Brain's Own Stem Cells Might Fight Alzheimer's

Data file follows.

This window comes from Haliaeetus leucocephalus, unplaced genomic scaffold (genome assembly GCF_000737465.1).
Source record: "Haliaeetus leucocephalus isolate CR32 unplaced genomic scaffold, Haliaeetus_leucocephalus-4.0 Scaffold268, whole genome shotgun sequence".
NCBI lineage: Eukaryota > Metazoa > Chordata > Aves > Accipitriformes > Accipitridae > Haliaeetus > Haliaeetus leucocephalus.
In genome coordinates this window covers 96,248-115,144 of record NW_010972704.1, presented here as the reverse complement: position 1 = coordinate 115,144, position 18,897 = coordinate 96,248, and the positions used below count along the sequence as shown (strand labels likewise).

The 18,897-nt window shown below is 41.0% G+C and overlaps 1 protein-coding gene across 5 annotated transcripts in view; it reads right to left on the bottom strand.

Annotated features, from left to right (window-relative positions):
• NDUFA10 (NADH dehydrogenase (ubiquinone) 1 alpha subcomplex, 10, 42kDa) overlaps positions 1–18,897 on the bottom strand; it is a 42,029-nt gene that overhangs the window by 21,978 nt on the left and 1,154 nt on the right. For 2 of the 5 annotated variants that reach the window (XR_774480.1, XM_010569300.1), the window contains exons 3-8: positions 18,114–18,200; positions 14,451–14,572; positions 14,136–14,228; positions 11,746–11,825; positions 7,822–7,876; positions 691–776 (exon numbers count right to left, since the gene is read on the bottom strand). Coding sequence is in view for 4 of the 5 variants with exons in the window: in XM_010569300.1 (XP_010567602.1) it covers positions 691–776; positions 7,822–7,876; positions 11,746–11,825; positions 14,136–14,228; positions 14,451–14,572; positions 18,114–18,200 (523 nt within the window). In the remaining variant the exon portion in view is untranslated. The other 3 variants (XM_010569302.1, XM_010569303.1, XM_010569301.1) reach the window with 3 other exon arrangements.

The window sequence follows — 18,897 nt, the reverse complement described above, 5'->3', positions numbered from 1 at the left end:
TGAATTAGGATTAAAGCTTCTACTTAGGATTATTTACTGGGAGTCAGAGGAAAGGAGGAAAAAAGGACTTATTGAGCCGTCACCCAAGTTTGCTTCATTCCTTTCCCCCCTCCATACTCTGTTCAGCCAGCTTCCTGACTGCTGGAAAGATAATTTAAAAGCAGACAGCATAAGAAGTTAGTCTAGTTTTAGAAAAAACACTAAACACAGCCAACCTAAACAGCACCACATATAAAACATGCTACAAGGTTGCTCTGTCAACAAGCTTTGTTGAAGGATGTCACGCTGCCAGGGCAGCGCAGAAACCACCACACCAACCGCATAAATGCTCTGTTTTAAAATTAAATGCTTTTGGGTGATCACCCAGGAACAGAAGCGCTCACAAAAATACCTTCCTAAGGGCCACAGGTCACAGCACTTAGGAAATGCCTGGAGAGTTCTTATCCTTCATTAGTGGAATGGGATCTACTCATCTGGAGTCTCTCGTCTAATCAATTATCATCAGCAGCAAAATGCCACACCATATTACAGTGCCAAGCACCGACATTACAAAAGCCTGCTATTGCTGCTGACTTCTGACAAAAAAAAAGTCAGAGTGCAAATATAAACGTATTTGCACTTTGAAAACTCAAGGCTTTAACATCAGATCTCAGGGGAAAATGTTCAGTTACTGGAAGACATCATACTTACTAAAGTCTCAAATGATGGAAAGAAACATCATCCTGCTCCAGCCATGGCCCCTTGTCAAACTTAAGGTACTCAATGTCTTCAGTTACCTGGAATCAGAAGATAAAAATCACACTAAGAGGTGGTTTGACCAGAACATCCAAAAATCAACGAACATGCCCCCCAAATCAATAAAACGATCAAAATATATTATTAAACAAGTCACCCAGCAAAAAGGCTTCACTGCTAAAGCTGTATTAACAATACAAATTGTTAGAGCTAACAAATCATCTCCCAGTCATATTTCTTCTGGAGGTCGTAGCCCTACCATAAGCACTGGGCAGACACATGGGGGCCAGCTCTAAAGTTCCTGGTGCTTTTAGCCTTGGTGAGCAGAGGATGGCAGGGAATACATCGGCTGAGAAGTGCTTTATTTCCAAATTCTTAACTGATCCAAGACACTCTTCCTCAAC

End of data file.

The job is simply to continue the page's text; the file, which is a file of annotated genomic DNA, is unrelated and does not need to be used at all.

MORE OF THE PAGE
Like many neurodegenerative illnesses, Alzheimer's disease is characterized by the uncontrolled death of precious brain cells. But in their unique ability to develop into any cell type, stem cells have long held out the tantalizing hope of replenishing neurons lost to the disease, a process called neurogenesis. Unfortunately, transplanting these stem cells from outside sources -- such as embryos or bone marrow -- carries its own risks and complications. But one researcher believes the best solution to Alzheimer's may lie closest to home: within the brain itself. The activation of dormant stem cells in the patient's own brain could someday allow doctors to re-grow lost cells without resorting to surgery, and in ways that target exactly those areas of the brain -- and specific types of cells -- damaged by disease.